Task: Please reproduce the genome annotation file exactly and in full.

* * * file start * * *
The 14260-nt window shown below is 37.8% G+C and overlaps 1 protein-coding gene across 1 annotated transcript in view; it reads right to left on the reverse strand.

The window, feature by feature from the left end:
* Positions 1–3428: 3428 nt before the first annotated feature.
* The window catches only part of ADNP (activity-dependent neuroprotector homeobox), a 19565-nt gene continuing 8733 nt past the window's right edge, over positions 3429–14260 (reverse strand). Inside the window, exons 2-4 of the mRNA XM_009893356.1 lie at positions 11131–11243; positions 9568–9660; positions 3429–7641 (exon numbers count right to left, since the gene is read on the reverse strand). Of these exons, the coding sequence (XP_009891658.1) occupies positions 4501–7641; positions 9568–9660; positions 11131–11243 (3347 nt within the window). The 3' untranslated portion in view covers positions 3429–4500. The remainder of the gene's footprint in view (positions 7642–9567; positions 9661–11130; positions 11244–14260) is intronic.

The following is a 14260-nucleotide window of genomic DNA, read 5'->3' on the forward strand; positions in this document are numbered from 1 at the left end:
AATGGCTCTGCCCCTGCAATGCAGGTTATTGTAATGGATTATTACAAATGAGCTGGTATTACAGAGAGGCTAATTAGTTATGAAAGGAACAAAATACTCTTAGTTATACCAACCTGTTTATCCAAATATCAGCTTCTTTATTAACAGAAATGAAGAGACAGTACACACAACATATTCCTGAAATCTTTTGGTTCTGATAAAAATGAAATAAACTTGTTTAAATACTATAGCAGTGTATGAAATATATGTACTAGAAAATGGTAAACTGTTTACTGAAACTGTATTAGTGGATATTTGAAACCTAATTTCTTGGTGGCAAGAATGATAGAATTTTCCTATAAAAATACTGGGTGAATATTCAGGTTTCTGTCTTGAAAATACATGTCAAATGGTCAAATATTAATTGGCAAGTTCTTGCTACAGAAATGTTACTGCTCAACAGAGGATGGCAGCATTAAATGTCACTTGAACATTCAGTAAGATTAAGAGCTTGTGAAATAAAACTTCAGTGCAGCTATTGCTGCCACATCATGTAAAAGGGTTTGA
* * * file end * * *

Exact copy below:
The 14260-nt window shown below is 37.8% G+C and overlaps 1 protein-coding gene across 1 annotated transcript in view; it reads right to left on the reverse strand.

The window, feature by feature from the left end:
* Positions 1–3428: 3428 nt before the first annotated feature.
* The window catches only part of ADNP (activity-dependent neuroprotector homeobox), a 19565-nt gene continuing 8733 nt past the window's right edge, over positions 3429–14260 (reverse strand). Inside the window, exons 2-4 of the mRNA XM_009893356.1 lie at positions 11131–11243; positions 9568–9660; positions 3429–7641 (exon numbers count right to left, since the gene is read on the reverse strand). Of these exons, the coding sequence (XP_009891658.1) occupies positions 4501–7641; positions 9568–9660; positions 11131–11243 (3347 nt within the window). The 3' untranslated portion in view covers positions 3429–4500. The remainder of the gene's footprint in view (positions 7642–9567; positions 9661–11130; positions 11244–14260) is intronic.

The following is a 14260-nucleotide window of genomic DNA, read 5'->3' on the forward strand; positions in this document are numbered from 1 at the left end:
AATGGCTCTGCCCCTGCAATGCAGGTTATTGTAATGGATTATTACAAATGAGCTGGTATTACAGAGAGGCTAATTAGTTATGAAAGGAACAAAATACTCTTAGTTATACCAACCTGTTTATCCAAATATCAGCTTCTTTATTAACAGAAATGAAGAGACAGTACACACAACATATTCCTGAAATCTTTTGGTTCTGATAAAAATGAAATAAACTTGTTTAAATACTATAGCAGTGTATGAAATATATGTACTAGAAAATGGTAAACTGTTTACTGAAACTGTATTAGTGGATATTTGAAACCTAATTTCTTGGTGGCAAGAATGATAGAATTTTCCTATAAAAATACTGGGTGAATATTCAGGTTTCTGTCTTGAAAATACATGTCAAATGGTCAAATATTAATTGGCAAGTTCTTGCTACAGAAATGTTACTGCTCAACAGAGGATGGCAGCATTAAATGTCACTTGAACATTCAGTAAGATTAAGAGCTTGTGAAATAAAACTTCAGTGCAGCTATTGCTGCCACATCATGTAAAAGGGTTTGA